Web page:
I was at a denominational meeting, and an amendment was offered to a resolution that was on the floor. It was only two words, but they were important words to the person who proposed adding them. It took several minutes for the moderator, the parliamentarian, and the person proposing the amendment to work through the procedure and get the amendment and the resolution appropriately voted on. I felt cranky and impatient. Really cranky. I picked up my cell phone and was about to text, “Just shoot me.”
What stopped me on the spot was the realization that anything we text might be read by others – we know not whom. I didn’t want to be “on the record” with words that could be taken out of context as being a genuine invitation to violence.
What stops me now is astonishment (and embarrassment) that a phrase like “Just shoot me” has elbowed its way into my conversation at all. I am universally opposed to violence and specifically critical of the easy availability of firearms. What was I thinking?
One explanation is, of course, that this phrase is just hyperbole – an exaggerated way of saying that I would rather be almost anywhere else doing just about anything else, than sitting through a partially garbled parliamentary procedure about two words. And while that is true, it doesn’t really acknowledge the insidious way that a violent phrase snuck into my language.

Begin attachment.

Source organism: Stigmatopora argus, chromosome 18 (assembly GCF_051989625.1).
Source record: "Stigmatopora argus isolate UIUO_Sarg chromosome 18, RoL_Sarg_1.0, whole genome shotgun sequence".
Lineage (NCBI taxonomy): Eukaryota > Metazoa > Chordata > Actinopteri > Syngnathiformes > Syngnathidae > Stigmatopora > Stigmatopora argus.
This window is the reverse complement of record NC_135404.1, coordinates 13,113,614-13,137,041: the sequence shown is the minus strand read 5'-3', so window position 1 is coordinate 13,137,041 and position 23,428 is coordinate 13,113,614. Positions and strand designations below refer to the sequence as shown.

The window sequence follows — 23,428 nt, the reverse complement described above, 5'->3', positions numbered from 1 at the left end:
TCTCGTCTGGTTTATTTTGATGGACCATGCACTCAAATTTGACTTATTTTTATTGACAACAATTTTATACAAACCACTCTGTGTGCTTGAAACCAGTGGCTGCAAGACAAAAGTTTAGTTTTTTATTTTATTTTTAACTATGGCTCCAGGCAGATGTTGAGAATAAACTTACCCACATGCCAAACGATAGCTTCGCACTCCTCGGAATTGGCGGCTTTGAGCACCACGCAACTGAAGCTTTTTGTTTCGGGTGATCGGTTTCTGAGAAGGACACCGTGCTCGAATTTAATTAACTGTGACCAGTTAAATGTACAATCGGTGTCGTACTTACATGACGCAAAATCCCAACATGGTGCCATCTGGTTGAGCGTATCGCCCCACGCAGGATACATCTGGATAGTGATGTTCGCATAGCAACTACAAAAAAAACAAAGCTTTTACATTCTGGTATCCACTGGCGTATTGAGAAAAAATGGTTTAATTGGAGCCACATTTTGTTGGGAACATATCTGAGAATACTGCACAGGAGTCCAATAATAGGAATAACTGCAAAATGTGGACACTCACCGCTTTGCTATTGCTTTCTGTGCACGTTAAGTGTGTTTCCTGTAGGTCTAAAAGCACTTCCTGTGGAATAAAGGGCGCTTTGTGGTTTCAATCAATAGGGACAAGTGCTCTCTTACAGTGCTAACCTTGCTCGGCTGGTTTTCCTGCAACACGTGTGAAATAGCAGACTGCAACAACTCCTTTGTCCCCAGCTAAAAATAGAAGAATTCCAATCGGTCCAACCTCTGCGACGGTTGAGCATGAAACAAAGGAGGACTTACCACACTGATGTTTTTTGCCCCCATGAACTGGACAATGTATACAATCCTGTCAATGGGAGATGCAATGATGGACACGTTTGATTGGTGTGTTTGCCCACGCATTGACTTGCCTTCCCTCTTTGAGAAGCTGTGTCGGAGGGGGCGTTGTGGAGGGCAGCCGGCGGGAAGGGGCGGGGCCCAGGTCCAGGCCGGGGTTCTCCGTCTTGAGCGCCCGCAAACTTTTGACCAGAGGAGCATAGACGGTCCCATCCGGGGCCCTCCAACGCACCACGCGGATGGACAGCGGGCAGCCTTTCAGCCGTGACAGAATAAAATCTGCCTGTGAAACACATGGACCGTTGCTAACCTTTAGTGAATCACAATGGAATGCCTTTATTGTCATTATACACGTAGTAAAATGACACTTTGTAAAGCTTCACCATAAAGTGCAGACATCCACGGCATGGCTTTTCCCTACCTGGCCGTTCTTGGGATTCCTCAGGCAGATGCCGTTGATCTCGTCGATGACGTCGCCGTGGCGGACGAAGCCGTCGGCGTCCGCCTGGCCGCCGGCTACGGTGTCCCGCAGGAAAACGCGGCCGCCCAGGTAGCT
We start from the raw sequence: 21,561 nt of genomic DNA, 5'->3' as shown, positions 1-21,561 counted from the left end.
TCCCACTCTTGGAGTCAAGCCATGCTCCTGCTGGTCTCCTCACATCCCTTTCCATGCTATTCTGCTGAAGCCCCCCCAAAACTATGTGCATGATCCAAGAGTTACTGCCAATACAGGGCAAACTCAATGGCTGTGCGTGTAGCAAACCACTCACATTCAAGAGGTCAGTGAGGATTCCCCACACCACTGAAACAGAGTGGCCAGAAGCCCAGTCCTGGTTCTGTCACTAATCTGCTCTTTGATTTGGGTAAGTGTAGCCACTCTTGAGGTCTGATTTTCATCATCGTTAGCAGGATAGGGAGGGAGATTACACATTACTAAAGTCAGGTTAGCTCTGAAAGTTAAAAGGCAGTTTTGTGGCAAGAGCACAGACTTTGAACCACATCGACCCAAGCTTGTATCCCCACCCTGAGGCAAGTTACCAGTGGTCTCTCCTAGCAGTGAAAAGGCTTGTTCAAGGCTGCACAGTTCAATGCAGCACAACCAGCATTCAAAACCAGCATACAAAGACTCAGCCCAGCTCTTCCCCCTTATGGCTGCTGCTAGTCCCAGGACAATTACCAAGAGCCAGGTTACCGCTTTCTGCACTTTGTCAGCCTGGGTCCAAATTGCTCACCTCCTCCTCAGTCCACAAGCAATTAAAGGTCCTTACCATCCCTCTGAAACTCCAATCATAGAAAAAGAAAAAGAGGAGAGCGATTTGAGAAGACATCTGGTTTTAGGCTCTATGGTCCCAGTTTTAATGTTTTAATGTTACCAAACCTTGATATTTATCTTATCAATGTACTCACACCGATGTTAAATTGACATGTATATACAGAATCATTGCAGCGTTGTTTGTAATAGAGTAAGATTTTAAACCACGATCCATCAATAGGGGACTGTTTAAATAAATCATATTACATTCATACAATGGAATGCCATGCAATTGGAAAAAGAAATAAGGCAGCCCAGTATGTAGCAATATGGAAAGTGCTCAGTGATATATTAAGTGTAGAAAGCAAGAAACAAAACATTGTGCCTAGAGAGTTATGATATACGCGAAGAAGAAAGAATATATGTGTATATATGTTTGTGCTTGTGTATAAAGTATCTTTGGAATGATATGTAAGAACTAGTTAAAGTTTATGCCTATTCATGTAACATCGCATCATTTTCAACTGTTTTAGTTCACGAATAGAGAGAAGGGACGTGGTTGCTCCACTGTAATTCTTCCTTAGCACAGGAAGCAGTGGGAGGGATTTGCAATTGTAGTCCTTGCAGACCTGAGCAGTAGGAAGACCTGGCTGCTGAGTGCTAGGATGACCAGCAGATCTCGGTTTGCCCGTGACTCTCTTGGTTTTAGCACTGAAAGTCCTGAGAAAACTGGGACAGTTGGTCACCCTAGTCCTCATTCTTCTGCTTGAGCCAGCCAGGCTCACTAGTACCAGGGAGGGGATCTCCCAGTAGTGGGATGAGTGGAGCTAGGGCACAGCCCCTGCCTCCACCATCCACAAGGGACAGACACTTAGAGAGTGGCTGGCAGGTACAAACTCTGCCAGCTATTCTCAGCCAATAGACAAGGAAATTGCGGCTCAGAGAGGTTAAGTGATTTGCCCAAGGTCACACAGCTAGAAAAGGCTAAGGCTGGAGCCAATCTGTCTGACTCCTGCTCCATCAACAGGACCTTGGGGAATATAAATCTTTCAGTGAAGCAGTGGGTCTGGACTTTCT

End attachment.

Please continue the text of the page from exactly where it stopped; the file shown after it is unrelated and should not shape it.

So I will be listening for other phrases to use the next time I am cranky and impatient – phrases that are sassy and irreverent but not violent. Got any suggestions?
I remind myself that my problems are “first world problems” and it really puts things in perspective.
It makes me think of conversation I had with a friend awhile back about how many phrases we use, neglecting their original meaning and context. Having grown up on the west coast, I couldn’t be further removed from the South. So it is perhaps not surprising to not immediately have thought about what “cotton pickin'” (just as one example) actually means. How many phrases we use, in sometimes innocuous and colloquial ways, carry an underlying and implicitly violent history within them. How carelessly we use them forgetting their past lives and the impact that history still carries.